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Good Bacteria: The Benefits It Can Have on Your Fish

Good Bacteria: The Benefits It Can Have on Your Fish

It may seem like the cleaner an aquarium is, the better it will be for fish, coral and other tank residents, but in reality all fish and other aquatic guests need certain beneficial bacteria in their environment in order to thrive. But how do bacteria actually help your fish, and how can you be sure you have good bacteria in your tank?

Bacteria Are the Backbone of Biological Filtration

All fish tanks need a good biological filter to help maintain water quality for healthy fish, and beneficial bacteria are a key part of biological filtration. Two types of bacteria are necessary – Nitrosomonas species and Nitrobacter species. Both of these types of bacteria are critical parts of the nitrogen cycle. This is the cycle that breaks down all types of waste in the tank, including…

  • Fish excrement, feces and dead scales
  • Uneaten or excess food
  • Dead plants or decaying greenery
  • Dead fish

As waste material decays, it produces ammonia, which is highly toxic to fish and can result in damaged fins, inflamed gills, swollen eyes, appetite loss lethargy, algae blooms and eventually death. Even small amounts of ammonia can be critically dangerous for fish, but beneficial bacteria break down that ammonia into nitrites. Nitrites are still highly toxic to fish, but other types of bacteria then break down the nitrites into nitrates, which are not as toxic. Other filtration methods can then help remove nitrates to keep the water quality at appropriate levels for healthy fish.

Introducing Good Bacteria to Your Tank

There are several ways to jump start a good bacterial colony in your tank to ensure the nitrogen cycle is progressing and your fish are protected from high levels of toxic chemicals. Easy, effective options include…

  • Adding hardy "starter" fish to the tank, species that can withstand higher ammonia and nitrite levels until the tank has cycled properly. As these fish settle in to the tank, the natural biological process of filtration and bacterial growth will begin.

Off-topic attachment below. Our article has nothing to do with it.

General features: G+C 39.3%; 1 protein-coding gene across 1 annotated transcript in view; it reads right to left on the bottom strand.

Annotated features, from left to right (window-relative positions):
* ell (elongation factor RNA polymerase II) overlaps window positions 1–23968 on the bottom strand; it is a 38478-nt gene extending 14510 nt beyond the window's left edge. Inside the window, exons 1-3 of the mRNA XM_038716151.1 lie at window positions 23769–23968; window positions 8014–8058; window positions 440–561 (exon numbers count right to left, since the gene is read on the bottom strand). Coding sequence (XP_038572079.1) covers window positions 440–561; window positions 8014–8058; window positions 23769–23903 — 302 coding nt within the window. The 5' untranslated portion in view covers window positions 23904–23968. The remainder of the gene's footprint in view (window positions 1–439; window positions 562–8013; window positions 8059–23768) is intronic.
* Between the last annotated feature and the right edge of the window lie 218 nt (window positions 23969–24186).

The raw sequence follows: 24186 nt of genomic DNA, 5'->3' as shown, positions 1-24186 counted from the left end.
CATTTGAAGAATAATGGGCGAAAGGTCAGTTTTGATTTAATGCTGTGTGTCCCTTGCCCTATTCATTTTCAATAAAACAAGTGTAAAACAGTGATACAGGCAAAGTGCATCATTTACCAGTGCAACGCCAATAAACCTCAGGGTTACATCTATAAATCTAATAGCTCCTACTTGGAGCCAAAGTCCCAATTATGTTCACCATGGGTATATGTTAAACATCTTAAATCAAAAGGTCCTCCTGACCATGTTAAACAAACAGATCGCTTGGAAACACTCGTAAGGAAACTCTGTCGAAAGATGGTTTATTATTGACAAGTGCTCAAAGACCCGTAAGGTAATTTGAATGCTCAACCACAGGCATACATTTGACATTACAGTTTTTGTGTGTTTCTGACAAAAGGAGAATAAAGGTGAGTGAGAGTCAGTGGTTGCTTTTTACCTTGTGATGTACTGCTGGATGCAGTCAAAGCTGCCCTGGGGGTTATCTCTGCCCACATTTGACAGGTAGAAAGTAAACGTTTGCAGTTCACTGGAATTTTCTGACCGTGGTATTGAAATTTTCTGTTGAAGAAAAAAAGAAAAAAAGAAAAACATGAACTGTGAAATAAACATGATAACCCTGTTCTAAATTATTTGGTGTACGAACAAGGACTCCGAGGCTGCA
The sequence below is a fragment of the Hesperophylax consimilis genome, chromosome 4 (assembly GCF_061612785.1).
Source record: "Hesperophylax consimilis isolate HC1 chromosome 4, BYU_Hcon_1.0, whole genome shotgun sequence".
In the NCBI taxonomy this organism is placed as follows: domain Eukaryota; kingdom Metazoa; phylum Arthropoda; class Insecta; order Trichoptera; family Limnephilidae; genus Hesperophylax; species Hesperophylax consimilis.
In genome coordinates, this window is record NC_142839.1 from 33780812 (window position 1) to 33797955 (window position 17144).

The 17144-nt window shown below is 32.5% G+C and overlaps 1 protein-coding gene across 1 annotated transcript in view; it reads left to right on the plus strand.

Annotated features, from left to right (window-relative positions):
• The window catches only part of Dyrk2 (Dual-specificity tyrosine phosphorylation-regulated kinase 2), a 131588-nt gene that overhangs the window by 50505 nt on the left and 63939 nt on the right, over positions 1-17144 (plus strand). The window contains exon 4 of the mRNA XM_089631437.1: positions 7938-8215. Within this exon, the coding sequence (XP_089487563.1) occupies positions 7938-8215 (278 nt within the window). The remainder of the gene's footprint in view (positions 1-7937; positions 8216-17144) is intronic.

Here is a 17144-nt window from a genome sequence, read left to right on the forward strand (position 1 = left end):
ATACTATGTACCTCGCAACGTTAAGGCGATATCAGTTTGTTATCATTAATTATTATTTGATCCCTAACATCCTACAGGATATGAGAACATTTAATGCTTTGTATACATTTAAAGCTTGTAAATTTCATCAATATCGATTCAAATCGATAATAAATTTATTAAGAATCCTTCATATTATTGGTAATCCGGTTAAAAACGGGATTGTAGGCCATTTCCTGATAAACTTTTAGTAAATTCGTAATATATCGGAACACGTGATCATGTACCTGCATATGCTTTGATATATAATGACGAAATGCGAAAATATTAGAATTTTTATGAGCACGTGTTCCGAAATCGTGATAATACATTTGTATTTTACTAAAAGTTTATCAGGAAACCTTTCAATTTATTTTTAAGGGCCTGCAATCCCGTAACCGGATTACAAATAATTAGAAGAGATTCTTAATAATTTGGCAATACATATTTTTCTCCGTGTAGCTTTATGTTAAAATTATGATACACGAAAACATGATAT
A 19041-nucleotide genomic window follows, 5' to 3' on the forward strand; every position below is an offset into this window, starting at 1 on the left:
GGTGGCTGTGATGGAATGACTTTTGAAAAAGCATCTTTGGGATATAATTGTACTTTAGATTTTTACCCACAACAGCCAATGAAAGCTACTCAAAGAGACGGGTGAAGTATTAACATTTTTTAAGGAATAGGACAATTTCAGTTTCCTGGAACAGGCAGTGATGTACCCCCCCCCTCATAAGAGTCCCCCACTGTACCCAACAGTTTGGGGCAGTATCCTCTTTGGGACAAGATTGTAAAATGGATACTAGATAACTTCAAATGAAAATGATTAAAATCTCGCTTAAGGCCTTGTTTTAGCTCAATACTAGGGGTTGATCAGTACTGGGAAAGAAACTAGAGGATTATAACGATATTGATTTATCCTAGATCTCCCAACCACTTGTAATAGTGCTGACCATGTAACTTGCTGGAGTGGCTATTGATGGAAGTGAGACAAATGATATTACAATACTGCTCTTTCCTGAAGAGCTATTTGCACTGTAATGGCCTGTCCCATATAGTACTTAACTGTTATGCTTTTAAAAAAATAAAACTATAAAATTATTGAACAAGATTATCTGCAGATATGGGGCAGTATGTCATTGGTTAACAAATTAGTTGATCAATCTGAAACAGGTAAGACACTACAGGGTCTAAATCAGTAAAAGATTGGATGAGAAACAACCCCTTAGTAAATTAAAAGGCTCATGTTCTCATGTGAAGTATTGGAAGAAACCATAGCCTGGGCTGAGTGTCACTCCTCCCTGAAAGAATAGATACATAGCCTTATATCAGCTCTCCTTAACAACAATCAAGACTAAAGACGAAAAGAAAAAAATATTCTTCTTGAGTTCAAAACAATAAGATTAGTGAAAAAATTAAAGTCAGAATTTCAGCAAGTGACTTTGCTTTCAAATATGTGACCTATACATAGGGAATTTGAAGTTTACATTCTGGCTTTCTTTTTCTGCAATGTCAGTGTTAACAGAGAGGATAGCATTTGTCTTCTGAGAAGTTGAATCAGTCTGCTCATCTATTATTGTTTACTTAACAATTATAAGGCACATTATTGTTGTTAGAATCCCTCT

• Adding a cupful of gravel or substrate from a healthy, cycled, balanced tank into a new tank. This will introduce a bacterial population into the new tank right away, and as wastes accumulate, that colony will continue to grow.

  • Rinsing a new filter pad in healthy, balanced tank water before using it in a fresh tank. Bacteria from the balanced tank will adhere to the new filter pad and be subsequently introduced to the new tank right where they are needed most, in the filter.

  • Adding premade probiotic mixes of suitable bacteria to the tank water. These mixes are available at pet stores and aquarium hobbyist stores. Read the instructions for bacterial introduction carefully, however, to be sure you add the proper amount of mix for the tank size.

It can take several weeks for good numbers of beneficial bacteria to grow in a clean, new tank, and it is best to be patient and let the colony grow appropriately rather than rush the formation of the nitrogen cycle. Rushing can create rapid changes in water quality that will shock and harm delicate fish and corals, but with a bit of patience you can create a healthy water balance with good bacteria for your aquarium to thrive.

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